We can’t remember the last time an ECB meeting was this hotly anticipated. It’s almost up there with the Fed’s November 3 meeting, when it announced quantitative easing.
At issue: There’s been a major run on the PIIGS that’s even creeping into the strong European interior, and since governments can’t get their act together, everyone is looking at Jean-Claude Trichet to use his power to stop the crisis.
He kind of sort of hinted yesterday that he was open to more action, and arguably that’s what got the party started.
The thing is, virtually nobody thinks Trichet will really heap a major gift onto the market. That’s not his style.
Here’s what Morgan Stanley expects:
Notwithstanding its conviction that the onus to contain the debt crisis is on governments, we believe that the ECB is unlikely to rock to boat, for instance by exiting its unconventional measures prematurely. Note that extending the existing measures already marks a turnaround in terms of the ECB’s monetary policy stance. Until very recently, the ECB’s plan was to continue with the gradual exit from its non-conventional measures in preparation for an eventual hike in the refinancing rate. It is clear, we believe, that this exit strategy will be put on hold in the current environment. In addition to putting the exit strategy on hold, the ECB has several policy options to reverse gears and add liquidity to the markets. These include:
- Prolonging existing refi operations, including the full allotment for the three-month LTROs for at least another quarter.
- Relaunching longer-dated LTROs, notably the six-month refi operations.
- Upsizing the SMP to safeguard the monetary transmission mechanism, possibly to include additional countries or securities.
- Restarting the covered bond buying programme which was closed last July.
- Last but not least, lowering the refinancing rate.
No Fed-style QE at this juncture: All these policy options are at the ECB’s disposal within the existing policy framework and are likely to be considered before the Council contemplates unsterilised asset purchases of a similar magnitude as those of the Fed. As a multinational central bank, the ECB faces additional legal, institutional and financial constraints in conducting large-scale asset purchase programmes. If it does not navigate these constraints carefully, the ECB risks being negatively affected itself by the lack of a fiscal federation that is at the heart of the sovereign debt crisis. In addition, the ECB will be very aware, we think, that its policy actions during the crisis have likely contributed to national governments not addressing the root causes of their problem more aggressively in the time that the ECB bought them by providing unlimited funding to the banks and intervening in peripheral government bond markets.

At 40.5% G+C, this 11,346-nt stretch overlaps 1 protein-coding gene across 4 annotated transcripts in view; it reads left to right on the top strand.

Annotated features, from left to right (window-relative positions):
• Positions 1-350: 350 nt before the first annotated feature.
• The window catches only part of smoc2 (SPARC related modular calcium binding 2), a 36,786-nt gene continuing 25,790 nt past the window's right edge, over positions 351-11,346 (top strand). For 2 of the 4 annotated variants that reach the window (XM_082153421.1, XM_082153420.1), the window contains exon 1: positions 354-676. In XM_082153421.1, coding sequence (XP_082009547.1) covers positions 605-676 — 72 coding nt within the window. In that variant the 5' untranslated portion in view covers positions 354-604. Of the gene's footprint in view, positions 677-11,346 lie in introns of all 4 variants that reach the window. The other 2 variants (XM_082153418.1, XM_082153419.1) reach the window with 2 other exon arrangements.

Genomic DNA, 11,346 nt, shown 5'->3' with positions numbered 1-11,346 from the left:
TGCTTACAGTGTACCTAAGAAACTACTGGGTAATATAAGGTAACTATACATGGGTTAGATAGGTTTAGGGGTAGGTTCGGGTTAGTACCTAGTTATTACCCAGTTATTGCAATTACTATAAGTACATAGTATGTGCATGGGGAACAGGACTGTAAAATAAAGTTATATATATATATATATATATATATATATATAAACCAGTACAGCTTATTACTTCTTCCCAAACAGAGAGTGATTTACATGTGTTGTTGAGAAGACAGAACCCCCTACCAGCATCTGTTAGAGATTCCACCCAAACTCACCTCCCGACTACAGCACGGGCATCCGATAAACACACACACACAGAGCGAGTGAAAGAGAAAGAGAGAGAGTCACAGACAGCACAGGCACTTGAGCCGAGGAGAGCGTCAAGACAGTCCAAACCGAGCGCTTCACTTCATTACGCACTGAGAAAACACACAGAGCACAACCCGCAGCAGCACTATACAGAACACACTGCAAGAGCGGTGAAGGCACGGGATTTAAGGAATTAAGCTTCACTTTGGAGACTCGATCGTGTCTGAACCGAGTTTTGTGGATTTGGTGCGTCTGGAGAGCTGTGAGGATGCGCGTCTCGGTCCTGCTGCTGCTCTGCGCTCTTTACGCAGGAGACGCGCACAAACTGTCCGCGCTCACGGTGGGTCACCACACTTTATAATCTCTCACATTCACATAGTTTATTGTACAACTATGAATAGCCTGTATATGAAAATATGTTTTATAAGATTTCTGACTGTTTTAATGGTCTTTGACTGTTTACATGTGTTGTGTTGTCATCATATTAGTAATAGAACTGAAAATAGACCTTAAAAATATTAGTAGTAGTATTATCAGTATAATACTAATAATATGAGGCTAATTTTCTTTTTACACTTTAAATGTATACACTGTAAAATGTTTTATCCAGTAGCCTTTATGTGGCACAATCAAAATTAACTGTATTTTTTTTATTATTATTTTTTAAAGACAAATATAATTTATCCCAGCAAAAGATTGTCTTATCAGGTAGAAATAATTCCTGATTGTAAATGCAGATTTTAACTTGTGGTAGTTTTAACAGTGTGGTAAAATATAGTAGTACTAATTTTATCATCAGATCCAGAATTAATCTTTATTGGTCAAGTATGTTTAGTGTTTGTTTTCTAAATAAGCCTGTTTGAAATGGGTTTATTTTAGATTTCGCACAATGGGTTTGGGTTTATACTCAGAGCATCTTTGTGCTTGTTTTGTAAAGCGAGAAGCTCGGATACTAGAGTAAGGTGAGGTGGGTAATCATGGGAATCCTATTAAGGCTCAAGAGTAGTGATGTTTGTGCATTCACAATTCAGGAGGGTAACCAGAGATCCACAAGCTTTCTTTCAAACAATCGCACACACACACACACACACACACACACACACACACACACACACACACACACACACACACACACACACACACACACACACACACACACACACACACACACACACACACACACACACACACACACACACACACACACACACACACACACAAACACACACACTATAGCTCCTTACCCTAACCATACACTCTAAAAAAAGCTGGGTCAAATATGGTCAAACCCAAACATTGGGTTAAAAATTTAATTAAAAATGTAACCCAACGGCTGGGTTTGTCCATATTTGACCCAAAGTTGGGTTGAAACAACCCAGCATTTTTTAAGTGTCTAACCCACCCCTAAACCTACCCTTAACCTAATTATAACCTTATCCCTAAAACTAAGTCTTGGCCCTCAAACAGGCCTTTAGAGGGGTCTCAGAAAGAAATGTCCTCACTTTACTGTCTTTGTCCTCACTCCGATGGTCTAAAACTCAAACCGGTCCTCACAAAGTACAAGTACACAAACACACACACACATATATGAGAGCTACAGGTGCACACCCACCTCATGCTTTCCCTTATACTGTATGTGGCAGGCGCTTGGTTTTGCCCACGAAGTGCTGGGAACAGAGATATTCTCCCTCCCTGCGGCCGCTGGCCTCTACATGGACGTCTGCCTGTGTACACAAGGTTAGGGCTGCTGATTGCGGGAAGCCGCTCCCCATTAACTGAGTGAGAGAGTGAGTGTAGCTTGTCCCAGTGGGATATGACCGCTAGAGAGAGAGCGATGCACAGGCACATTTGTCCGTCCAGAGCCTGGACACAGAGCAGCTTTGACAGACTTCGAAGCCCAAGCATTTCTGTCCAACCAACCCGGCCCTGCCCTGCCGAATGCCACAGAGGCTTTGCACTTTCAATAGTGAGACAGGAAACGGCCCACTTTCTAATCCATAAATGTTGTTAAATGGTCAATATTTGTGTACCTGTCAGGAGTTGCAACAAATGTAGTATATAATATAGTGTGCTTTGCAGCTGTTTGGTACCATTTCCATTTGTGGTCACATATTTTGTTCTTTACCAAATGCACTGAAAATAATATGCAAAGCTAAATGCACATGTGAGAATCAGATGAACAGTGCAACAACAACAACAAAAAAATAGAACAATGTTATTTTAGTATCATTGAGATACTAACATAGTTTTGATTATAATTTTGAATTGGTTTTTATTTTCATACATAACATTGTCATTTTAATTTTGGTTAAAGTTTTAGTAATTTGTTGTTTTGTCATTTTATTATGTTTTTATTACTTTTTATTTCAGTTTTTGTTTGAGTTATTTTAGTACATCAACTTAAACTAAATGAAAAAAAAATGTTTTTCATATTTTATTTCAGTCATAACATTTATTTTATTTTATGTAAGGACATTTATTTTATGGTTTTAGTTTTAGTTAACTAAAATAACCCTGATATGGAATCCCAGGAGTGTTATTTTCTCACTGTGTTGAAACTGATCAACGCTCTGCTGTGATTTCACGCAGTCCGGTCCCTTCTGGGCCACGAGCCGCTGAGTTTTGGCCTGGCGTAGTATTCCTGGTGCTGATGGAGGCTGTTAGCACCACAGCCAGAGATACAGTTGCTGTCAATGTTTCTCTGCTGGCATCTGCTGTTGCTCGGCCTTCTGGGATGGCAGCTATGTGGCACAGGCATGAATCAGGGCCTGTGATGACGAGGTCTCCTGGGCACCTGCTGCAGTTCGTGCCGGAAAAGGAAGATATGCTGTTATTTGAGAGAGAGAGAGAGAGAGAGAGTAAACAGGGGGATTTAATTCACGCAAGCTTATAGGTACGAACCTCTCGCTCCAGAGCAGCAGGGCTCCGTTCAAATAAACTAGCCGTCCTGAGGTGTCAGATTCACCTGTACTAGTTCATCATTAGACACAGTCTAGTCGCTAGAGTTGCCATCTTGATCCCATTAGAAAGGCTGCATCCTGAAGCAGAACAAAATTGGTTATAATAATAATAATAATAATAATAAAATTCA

Hence, as back in May, we believe that the ECB will likely want to see a major step-change from euro area governments before it would consider outright asset purchases. Given that the December diary is brimming with European policy gatherings, starting with the Eurogroup/Ecofin meeting next week and the European Council the week after, it seems unlikely to us that the ECB would already announce major asset purchases at this Thursday’s meeting.
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